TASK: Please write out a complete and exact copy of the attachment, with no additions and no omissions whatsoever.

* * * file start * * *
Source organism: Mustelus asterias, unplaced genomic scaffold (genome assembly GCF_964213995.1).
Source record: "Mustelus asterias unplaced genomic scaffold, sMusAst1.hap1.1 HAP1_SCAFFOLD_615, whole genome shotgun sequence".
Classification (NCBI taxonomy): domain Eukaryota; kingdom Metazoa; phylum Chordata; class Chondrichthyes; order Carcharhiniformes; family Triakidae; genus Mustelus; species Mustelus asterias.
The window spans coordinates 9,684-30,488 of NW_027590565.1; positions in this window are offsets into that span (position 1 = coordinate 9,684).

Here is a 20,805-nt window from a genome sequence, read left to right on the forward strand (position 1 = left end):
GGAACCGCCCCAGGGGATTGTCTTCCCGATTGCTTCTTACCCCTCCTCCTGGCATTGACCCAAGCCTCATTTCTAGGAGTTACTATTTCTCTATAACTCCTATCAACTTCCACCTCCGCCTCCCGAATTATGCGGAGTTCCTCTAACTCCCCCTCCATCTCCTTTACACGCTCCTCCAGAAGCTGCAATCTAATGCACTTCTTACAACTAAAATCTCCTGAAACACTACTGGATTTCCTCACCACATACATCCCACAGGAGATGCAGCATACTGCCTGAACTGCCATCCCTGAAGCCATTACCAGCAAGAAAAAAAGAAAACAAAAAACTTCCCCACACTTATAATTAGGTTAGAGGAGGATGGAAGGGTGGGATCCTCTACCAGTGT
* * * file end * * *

Source organism: Mustelus asterias, unplaced genomic scaffold (genome assembly GCF_964213995.1).
Source record: "Mustelus asterias unplaced genomic scaffold, sMusAst1.hap1.1 HAP1_SCAFFOLD_615, whole genome shotgun sequence".
Classification (NCBI taxonomy): domain Eukaryota; kingdom Metazoa; phylum Chordata; class Chondrichthyes; order Carcharhiniformes; family Triakidae; genus Mustelus; species Mustelus asterias.
The window spans coordinates 9,684-30,488 of NW_027590565.1; positions in this window are offsets into that span (position 1 = coordinate 9,684).

Here is a 20,805-nt window from a genome sequence, read left to right on the forward strand (position 1 = left end):
GGAACCGCCCCAGGGGATTGTCTTCCCGATTGCTTCTTACCCCTCCTCCTGGCATTGACCCAAGCCTCATTTCTAGGAGTTACTATTTCTCTATAACTCCTATCAACTTCCACCTCCGCCTCCCGAATTATGCGGAGTTCCTCTAACTCCCCCTCCATCTCCTTTACACGCTCCTCCAGAAGCTGCAATCTAATGCACTTCTTACAACTAAAATCTCCTGAAACACTACTGGATTTCCTCACCACATACATCCCACAGGAGATGCAGCATACTGCCTGAACTGCCATCCCTGAAGCCATTACCAGCAAGAAAAAAAGAAAACAAAAAACTTCCCCACACTTATAATTAGGTTAGAGGAGGATGGAAGGGTGGGATCCTCTACCAGTGT